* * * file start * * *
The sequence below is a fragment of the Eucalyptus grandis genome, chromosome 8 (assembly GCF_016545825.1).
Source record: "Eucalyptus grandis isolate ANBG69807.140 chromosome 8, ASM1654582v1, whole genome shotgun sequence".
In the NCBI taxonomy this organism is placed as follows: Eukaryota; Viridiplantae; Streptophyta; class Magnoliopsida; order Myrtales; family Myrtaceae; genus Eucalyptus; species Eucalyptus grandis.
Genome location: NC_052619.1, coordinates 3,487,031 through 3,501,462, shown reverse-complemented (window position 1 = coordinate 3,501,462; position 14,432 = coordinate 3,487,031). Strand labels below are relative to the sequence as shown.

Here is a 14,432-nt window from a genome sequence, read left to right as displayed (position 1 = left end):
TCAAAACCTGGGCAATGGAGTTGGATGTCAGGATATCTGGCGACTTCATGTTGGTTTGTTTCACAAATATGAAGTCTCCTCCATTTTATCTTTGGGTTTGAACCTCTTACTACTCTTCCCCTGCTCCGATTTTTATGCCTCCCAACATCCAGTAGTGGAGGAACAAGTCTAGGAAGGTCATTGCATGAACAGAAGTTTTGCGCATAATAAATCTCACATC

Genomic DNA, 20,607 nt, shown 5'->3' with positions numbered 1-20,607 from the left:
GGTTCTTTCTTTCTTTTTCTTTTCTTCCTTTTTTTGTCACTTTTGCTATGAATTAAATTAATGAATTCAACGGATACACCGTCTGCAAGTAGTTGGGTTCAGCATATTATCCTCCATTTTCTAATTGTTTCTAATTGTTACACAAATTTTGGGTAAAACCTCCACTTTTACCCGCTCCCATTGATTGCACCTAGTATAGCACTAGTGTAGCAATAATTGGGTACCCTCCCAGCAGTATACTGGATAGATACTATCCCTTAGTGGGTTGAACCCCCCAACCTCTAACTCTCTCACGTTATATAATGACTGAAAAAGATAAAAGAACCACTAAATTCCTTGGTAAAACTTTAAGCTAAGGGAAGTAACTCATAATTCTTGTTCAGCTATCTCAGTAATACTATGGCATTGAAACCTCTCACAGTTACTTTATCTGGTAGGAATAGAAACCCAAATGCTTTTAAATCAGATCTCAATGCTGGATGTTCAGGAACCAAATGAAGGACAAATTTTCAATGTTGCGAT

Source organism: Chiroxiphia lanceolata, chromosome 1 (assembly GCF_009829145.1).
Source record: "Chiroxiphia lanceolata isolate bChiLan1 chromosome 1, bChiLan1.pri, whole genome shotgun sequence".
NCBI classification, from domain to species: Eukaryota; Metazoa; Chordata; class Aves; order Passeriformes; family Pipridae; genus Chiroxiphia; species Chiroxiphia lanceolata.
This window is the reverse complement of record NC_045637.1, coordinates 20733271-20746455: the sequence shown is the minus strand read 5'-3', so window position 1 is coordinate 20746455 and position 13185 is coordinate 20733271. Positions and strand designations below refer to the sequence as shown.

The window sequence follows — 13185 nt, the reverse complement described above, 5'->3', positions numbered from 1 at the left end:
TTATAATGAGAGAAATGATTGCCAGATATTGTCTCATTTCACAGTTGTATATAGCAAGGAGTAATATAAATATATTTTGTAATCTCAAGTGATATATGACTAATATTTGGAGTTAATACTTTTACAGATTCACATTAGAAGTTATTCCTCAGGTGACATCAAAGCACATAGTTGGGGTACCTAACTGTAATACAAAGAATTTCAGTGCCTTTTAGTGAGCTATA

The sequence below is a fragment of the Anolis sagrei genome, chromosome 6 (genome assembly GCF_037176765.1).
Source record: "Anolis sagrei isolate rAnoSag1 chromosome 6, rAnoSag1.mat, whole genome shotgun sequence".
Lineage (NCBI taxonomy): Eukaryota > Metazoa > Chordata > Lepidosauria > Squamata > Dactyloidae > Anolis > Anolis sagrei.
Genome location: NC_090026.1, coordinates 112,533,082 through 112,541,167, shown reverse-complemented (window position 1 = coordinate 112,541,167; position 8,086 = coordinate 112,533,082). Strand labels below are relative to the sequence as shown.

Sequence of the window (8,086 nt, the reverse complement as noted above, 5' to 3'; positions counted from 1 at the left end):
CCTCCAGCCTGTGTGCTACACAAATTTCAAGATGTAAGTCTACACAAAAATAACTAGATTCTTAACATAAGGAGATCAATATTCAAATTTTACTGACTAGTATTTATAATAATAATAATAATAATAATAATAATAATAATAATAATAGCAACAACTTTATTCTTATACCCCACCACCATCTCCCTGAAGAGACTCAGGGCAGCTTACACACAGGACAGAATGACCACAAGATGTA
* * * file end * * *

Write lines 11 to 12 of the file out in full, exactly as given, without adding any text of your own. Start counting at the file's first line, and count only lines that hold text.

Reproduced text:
NCBI classification, from domain to species: Eukaryota; Metazoa; Chordata; class Aves; order Passeriformes; family Pipridae; genus Chiroxiphia; species Chiroxiphia lanceolata.
This window is the reverse complement of record NC_045637.1, coordinates 20733271-20746455: the sequence shown is the minus strand read 5'-3', so window position 1 is coordinate 20746455 and position 13185 is coordinate 20733271. Positions and strand designations below refer to the sequence as shown.